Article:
That’s pronounced like the peanut butter brand, by the way.
At least, that’s how the original creators pronounced it, back when Compuserve was a thing. They created the GIF as a compressed graphic format to minimize data usage back in the “Days of Dial-up” for Compuserve when modems ruled the Earth. But, I bet they never thought that their “little” contribution to computer culture would go so far. For instance, when the GIF came out, it didn’t have animation as a part of its specification. It was just a compressed graphics display format. It was only after its adoption by Compuserve, in fact, that animations became possible for GIF files.
Since then, though, it’s become an art form. Truly.
Don’t believe me? Go take a look at this article at This Is Colossal about the animated GIFs of David Szakaly. They’re incredible! You may need to give that page just a moment to load, because some of the GIFs pack a lot of visual power and it may take a minute before your browser can completely load the full looping graphic. It’s worth the wait though. The article also tells you a little bit about Mr. Szakaly’s artistic path and how his art evolved to the point of making such amazing animated GIFs.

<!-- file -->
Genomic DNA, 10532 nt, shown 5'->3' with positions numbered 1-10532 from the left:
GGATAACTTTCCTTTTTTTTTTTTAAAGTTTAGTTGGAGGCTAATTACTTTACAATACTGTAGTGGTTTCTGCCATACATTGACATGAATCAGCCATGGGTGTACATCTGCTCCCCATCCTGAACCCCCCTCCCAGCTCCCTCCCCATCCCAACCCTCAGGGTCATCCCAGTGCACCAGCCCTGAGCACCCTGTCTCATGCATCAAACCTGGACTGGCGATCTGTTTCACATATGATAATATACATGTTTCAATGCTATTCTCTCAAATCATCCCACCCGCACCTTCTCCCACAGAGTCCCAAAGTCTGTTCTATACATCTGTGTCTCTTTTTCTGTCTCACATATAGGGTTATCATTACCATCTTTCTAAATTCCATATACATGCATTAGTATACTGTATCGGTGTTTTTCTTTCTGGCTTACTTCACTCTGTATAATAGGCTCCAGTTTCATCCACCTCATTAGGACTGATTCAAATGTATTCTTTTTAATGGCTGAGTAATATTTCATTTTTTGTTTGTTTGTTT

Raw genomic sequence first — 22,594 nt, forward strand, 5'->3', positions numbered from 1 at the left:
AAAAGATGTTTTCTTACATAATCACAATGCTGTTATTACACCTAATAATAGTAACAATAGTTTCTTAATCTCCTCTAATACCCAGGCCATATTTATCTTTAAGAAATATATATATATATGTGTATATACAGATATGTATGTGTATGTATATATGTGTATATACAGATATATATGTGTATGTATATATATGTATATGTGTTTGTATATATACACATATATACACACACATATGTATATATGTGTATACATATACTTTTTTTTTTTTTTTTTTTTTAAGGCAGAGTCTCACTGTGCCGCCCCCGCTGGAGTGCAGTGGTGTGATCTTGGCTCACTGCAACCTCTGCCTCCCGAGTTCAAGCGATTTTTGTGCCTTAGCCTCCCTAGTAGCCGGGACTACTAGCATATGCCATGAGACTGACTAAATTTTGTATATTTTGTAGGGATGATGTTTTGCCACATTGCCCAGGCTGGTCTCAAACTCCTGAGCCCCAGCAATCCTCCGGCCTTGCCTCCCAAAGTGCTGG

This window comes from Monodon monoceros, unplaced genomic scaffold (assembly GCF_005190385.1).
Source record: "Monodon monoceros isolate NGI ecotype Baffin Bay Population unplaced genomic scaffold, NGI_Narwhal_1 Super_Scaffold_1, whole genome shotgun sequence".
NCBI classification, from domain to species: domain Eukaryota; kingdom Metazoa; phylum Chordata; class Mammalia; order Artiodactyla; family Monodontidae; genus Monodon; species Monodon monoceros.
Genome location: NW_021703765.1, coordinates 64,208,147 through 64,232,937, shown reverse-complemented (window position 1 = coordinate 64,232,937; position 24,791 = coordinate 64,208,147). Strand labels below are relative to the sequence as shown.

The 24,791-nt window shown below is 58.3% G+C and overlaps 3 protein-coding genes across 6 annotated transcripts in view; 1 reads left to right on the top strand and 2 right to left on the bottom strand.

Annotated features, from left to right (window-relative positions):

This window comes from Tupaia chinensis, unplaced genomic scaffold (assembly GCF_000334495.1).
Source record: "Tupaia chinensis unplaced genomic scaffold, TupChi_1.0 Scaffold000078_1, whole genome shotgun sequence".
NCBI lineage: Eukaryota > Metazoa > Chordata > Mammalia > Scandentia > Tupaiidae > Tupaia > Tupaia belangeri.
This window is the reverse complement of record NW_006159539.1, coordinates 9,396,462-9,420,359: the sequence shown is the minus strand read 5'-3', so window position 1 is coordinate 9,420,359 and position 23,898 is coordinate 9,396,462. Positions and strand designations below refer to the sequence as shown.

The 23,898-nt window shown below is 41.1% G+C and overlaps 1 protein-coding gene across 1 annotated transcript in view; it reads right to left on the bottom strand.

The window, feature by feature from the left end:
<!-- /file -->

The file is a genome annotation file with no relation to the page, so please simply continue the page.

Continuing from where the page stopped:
And, since it’s Friday, and, frankly, we’re both slacking at this point, if you want to see more of these incredible animations from David Szakaly, check out his Tumblog that’s just filled with the most amazing, mezmerizing GIFs you’ve ever seen; dvdp. It’s truly incredible! I’ll sit and watch those all afternoon, or at least until it’s time to go home or I get yelled at by someone important for slacking on Friday.
(One final note, don’t get thrown off by the navigation on his Tumblog. To get to the next page of animated GIFs, click the double-minus sign next to the word “time:” at the bottom of the page.)
Y’all have a great weekend!